From June 2011 to November 2015, SpaceX employee Jeff Thornburg’s LinkedIn page listed him as principal propulsion engineer for the Raptor engine’s development. In this role, he “lead all Raptor engine development activities for the world’s first methane full-flow staged combustion cycle rocket engine.” Thornburg left the company in November 2015 to found Interstellar Technologies — not to be confused with the Japanese firm of the same name.
SpaceX Raptor Progress in Mississippi
On October 23, 2013, SpaceX signed an agreement with the state of Mississippi to test the Raptor rocket in Hancock County, Mississippi. The plan to use NASA’s John C. Stennis Space Center was met with a warm reception from Thornburg:
“We are looking to test the whole engine at Stennis, but the first phase starts with the components,” SpaceX spokeswoman Emily Shanklin said in an October 25 email to SpaceNews. “The E-2 stand at Stennis is big enough for components, but we would need a bigger stand for the whole Raptor.”
The problem was that the E-2 stand was rated for 100,000 pounds of thrust, but the Raptor would generate more than 661,000 pounds.
SpaceX Raptor Engine Specs Start to Get Some Tweaks
While the Raptor project had changed over the years, Shanklin still described it at the time as “a highly reusable methane staged-combustion engine that will power the next generation of SpaceX launch vehicles designed for the exploration and colonization of Mars,” noting that the engine “is the first in what we expect to be a family of engines.”
The component tests were successfully completed in 2014 and 2015. In September 2016, reports suggested the company had shipped a Raptor to the McGregor test site. The project was taking a firmer shape.
The Interplanetary Transport System
At the International Astronautical Congress in Guadalajara, Mexico, in September 2016, Musk unveiled the Interplanetary Transport System launch vehicle. The vehicle would use 42 Raptor engines in its first stage booster to generate 28.6 million pounds of force at liftoff. The plan built on the ideas outlined four years prior, to use Martian resources to power the rocket.
“It would be pretty absurd to try to build a city on Mars if your space ships just kept staying on Mars and not going back to Earth, you’d have this massive graveyard of ships,” Musk said.
The ITS was replaced at the same conference the following year by something altogether more practical and cooler.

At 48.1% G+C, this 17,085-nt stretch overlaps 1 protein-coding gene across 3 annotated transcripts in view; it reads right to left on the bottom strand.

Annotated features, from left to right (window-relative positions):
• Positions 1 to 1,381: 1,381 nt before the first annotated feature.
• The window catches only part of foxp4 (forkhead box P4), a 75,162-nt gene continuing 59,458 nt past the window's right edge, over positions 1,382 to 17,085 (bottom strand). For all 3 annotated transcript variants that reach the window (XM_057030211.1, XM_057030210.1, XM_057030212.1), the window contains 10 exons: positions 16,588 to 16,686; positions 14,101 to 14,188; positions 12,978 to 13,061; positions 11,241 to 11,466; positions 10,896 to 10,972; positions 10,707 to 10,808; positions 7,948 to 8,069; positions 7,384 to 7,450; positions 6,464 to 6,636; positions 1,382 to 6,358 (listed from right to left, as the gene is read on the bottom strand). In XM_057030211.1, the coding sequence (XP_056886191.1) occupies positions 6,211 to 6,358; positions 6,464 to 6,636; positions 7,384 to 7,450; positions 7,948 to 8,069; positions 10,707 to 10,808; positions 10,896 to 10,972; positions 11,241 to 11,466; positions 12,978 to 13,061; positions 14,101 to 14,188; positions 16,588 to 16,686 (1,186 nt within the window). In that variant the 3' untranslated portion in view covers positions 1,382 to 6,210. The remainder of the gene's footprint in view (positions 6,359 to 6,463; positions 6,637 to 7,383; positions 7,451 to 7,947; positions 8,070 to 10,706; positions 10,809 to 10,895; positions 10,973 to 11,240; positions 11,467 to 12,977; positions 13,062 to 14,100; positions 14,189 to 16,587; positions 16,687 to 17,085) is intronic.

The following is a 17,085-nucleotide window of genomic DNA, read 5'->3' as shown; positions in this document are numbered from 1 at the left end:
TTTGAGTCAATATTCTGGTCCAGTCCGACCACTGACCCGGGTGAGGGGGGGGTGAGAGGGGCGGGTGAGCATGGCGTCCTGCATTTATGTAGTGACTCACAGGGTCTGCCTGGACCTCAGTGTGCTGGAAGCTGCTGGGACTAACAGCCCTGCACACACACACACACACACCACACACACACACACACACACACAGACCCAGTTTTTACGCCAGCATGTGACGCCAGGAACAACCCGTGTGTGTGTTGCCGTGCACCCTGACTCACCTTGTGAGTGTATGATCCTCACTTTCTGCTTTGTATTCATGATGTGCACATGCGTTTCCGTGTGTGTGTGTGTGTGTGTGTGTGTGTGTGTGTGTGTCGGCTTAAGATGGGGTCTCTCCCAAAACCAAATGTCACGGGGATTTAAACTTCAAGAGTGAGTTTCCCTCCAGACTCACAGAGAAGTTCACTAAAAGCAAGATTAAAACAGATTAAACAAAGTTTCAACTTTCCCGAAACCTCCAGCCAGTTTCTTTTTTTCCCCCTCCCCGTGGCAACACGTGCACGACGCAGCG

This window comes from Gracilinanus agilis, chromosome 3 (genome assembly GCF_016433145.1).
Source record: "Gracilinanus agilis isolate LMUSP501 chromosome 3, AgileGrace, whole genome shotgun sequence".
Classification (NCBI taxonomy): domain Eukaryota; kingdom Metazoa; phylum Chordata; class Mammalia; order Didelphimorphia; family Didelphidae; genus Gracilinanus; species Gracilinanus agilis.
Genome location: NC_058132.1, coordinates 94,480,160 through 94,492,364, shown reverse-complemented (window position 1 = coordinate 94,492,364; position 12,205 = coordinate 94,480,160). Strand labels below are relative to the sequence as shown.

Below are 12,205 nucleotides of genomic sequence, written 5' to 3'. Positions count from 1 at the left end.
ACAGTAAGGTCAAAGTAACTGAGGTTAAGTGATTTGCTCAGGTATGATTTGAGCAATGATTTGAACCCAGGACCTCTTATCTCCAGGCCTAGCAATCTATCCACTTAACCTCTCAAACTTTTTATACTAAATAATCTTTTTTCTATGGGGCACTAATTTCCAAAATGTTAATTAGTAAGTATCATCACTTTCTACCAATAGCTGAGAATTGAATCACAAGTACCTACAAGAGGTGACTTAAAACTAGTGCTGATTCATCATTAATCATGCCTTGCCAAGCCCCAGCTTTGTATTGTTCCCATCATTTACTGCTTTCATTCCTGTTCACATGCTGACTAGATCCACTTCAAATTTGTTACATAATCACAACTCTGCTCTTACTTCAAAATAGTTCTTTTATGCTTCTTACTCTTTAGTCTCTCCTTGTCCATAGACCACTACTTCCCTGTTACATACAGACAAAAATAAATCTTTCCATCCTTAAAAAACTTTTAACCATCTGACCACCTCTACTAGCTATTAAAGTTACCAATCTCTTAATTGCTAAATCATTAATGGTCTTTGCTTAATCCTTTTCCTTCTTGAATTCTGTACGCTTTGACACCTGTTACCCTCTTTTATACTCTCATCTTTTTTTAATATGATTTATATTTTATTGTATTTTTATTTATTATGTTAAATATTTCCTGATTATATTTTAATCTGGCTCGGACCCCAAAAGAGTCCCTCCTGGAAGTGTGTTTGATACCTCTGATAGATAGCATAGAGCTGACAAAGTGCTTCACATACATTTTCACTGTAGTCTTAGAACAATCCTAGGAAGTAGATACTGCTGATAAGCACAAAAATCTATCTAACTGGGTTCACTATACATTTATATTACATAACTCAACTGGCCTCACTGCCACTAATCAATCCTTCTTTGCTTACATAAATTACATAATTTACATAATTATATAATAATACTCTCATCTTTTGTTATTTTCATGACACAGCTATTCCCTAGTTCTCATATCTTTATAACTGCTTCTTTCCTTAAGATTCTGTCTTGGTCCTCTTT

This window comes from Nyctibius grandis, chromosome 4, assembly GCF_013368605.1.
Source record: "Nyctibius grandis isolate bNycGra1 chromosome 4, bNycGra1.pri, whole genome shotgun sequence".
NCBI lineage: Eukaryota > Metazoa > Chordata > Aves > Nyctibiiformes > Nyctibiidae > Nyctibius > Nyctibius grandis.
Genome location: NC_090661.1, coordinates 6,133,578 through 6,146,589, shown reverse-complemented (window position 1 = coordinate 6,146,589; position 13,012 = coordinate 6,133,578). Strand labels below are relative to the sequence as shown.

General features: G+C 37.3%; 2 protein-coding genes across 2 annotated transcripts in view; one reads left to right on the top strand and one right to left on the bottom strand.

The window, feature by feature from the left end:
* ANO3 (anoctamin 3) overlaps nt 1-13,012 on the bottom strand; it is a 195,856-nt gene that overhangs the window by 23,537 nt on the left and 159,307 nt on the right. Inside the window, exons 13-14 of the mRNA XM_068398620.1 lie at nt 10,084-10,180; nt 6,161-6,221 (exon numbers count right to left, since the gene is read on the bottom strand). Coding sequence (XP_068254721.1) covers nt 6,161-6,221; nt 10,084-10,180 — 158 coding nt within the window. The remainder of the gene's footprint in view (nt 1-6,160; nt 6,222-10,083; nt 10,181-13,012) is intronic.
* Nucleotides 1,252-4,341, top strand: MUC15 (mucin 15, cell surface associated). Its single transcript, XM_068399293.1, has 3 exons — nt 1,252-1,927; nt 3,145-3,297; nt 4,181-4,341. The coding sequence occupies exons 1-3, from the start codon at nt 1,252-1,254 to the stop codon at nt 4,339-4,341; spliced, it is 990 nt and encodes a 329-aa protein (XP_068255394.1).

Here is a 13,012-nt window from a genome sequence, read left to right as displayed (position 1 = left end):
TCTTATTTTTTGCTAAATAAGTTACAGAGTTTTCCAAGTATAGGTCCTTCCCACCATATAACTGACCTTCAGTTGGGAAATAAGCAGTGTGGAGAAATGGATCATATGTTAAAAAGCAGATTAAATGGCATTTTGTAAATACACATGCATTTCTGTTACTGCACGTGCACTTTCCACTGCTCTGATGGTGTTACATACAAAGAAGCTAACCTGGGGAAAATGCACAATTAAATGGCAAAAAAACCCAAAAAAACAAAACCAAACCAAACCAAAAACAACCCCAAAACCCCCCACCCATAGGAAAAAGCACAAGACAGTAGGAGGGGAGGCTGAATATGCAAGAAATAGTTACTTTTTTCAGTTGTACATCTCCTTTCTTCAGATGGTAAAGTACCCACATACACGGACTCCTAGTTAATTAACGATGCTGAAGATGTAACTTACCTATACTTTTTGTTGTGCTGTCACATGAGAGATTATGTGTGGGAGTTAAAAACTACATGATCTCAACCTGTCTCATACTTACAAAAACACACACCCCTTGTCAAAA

The BFR Rocket Takes Shape
At the following year’s IAC, Musk took to the stage and made a bold proclamation: an unmanned mission to Mars by 2022, followed by a manned mission in 2024. The plan would beat his Royal Aeronautical Society predictions by around five years.
Central to this plan was the BFR — an abbreviation that stands for “big” and “rocket” — powered by a staggering 31 Raptor engines, a successor vehicle to the ITS that could also replace the Falcon series of vehicles. It could also pave the way for an inter-Earth transport service, moving people to any part of the planet in under an hour.
The sea-level engines will produce a thrust of 1,700 kilonewtons with a specific impulse of 330 seconds at sea level, rising to 356 seconds in a vacuum, and an exit diameter of 1.3 meters. The vacuum engines will have a total thrust of 1,900 kilonewtons with a specific impulse of 375 seconds and an exit diameter of 2.4 meters. All this added up to a rocket capable of producing liftoff thrust of 5,400 tons to lift the total vehicle mass of 4,400 tons.
SpaceX Raptor Progress: The Future Arrives?
Musk wrote on his Twitter page Wednesday that the Raptor team is making “good progress”:
The Raptor could see action in a full rocket soon. Musk said at the South by Southwest conference in Austin, Texas in March that the BFR was coming together well, and the company could start testing parts of its launch system as soon as next year.
In short, Musk’s company could still achieve its main goal just 20 years after its formation, inspiring a new generation to travel the stars.